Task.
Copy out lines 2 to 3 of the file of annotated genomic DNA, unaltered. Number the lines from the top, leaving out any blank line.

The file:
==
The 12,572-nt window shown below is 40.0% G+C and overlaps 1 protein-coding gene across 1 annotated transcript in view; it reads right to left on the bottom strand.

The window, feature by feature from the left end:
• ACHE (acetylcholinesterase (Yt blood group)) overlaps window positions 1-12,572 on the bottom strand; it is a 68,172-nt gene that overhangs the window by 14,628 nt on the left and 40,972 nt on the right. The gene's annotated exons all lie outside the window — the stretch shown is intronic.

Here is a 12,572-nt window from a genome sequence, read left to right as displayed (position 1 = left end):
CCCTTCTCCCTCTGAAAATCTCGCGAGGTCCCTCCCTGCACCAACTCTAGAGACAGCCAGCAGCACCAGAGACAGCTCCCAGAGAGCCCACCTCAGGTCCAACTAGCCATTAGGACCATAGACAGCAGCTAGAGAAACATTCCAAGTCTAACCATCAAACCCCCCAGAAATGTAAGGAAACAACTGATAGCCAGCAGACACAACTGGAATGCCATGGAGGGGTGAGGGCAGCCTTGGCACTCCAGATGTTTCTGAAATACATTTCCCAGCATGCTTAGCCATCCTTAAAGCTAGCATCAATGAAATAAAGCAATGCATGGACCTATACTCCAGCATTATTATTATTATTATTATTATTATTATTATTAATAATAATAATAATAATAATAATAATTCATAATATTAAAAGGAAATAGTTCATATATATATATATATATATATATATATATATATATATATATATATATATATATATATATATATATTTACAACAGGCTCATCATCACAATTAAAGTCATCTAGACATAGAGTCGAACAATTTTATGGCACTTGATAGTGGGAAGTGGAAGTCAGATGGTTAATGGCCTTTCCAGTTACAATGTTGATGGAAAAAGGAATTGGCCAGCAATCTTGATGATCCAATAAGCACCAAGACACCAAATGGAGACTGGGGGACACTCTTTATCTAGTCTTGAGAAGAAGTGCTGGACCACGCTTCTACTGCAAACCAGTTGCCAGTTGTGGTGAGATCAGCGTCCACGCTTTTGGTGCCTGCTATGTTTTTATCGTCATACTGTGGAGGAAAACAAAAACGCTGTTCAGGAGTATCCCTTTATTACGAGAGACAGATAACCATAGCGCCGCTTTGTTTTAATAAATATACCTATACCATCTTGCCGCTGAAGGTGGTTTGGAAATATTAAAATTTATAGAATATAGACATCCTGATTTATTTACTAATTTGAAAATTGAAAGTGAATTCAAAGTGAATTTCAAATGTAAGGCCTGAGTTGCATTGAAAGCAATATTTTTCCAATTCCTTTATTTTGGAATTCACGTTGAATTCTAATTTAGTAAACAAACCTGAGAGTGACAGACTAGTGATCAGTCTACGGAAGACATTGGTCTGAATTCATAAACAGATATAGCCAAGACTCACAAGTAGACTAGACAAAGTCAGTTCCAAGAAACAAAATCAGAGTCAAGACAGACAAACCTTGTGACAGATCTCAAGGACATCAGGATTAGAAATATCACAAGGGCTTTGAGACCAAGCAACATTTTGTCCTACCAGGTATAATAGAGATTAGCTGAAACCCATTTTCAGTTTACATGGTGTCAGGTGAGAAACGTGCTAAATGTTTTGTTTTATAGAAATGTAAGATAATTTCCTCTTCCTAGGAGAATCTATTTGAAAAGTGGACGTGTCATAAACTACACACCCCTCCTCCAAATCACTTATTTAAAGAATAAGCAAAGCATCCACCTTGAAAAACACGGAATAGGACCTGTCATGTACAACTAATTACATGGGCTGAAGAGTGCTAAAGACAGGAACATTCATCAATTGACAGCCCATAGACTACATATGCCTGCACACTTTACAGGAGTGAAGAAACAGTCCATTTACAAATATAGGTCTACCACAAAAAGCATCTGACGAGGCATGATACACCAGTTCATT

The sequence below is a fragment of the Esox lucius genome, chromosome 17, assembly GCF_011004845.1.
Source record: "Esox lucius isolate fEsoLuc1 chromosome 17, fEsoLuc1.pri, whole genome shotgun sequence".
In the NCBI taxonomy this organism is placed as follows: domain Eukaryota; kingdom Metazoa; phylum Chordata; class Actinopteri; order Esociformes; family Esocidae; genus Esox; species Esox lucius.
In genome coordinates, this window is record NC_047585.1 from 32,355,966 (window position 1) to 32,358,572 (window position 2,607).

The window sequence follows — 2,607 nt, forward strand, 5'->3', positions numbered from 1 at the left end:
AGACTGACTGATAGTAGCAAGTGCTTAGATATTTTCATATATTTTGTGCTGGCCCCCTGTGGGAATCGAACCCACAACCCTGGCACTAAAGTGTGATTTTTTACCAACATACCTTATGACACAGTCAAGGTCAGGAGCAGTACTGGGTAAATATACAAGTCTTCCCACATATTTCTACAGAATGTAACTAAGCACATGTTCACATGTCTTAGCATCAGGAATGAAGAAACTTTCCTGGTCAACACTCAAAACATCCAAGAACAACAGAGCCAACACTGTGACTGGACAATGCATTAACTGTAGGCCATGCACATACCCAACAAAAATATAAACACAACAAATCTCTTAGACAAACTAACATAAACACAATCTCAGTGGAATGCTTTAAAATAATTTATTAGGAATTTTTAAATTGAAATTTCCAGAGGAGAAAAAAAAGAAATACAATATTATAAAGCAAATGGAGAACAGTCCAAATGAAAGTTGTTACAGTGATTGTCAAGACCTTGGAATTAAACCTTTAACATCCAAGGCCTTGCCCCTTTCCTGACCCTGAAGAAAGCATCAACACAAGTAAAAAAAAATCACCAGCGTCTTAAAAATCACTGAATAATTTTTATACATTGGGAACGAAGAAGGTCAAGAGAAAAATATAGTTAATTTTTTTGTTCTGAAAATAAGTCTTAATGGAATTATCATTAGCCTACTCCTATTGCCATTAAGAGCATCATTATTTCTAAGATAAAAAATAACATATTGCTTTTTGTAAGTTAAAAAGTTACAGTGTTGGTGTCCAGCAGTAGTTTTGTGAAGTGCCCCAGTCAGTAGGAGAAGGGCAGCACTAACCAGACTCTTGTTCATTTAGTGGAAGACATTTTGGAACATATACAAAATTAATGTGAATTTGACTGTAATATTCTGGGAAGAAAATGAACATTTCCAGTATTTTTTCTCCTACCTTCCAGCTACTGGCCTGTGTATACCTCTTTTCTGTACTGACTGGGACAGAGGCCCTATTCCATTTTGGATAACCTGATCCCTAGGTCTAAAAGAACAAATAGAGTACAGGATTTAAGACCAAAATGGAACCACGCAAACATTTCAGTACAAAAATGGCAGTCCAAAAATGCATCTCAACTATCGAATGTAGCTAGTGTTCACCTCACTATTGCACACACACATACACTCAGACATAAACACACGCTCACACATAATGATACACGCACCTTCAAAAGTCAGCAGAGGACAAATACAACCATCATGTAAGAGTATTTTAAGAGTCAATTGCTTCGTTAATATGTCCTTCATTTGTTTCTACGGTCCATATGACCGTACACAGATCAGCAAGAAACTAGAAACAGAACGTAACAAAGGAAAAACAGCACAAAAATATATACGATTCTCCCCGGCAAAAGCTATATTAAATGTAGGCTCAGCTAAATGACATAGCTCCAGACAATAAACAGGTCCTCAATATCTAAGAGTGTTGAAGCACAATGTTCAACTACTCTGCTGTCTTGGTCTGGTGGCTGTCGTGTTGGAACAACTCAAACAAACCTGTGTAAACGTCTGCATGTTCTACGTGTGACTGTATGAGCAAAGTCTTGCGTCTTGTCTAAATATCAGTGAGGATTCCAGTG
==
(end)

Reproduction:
The window, feature by feature from the left end:
• ACHE (acetylcholinesterase (Yt blood group)) overlaps window positions 1-12,572 on the bottom strand; it is a 68,172-nt gene that overhangs the window by 14,628 nt on the left and 40,972 nt on the right. The gene's annotated exons all lie outside the window — the stretch shown is intronic.